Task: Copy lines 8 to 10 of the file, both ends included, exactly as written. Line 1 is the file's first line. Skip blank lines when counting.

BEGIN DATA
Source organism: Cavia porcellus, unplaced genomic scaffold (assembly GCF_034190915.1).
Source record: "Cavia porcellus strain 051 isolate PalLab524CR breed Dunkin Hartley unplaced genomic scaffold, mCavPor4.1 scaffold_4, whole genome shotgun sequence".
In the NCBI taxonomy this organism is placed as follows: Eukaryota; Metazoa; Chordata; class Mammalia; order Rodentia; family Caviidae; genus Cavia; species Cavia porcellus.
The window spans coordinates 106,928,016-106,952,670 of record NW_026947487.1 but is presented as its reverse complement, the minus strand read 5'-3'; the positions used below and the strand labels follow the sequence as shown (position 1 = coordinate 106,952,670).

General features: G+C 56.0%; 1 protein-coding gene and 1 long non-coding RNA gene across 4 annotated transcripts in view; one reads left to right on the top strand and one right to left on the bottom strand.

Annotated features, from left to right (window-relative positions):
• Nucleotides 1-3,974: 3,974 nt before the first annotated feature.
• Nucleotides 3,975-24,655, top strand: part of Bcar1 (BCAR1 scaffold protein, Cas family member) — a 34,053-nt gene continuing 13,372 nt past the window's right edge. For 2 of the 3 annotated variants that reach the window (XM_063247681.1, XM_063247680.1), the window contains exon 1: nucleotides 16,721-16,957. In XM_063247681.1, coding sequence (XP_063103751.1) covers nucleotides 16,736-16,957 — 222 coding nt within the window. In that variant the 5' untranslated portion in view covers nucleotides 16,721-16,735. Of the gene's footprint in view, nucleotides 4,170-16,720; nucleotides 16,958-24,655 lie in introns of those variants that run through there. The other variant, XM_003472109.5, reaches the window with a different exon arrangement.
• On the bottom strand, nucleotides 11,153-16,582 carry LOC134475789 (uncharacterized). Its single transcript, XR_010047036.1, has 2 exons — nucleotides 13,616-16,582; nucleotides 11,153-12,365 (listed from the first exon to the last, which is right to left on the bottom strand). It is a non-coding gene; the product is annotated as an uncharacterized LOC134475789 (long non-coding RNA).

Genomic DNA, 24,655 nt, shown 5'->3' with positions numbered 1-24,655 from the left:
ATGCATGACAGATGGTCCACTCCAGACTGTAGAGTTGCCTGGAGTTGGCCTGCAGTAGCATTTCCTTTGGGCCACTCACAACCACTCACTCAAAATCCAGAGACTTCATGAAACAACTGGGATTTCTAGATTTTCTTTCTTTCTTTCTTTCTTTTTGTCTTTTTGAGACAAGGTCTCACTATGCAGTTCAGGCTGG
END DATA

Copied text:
• Nucleotides 3,975-24,655, top strand: part of Bcar1 (BCAR1 scaffold protein, Cas family member) — a 34,053-nt gene continuing 13,372 nt past the window's right edge. For 2 of the 3 annotated variants that reach the window (XM_063247681.1, XM_063247680.1), the window contains exon 1: nucleotides 16,721-16,957. In XM_063247681.1, coding sequence (XP_063103751.1) covers nucleotides 16,736-16,957 — 222 coding nt within the window. In that variant the 5' untranslated portion in view covers nucleotides 16,721-16,735. Of the gene's footprint in view, nucleotides 4,170-16,720; nucleotides 16,958-24,655 lie in introns of those variants that run through there. The other variant, XM_003472109.5, reaches the window with a different exon arrangement.
• On the bottom strand, nucleotides 11,153-16,582 carry LOC134475789 (uncharacterized). Its single transcript, XR_010047036.1, has 2 exons — nucleotides 13,616-16,582; nucleotides 11,153-12,365 (listed from the first exon to the last, which is right to left on the bottom strand). It is a non-coding gene; the product is annotated as an uncharacterized LOC134475789 (long non-coding RNA).

Genomic DNA, 24,655 nt, shown 5'->3' with positions numbered 1-24,655 from the left: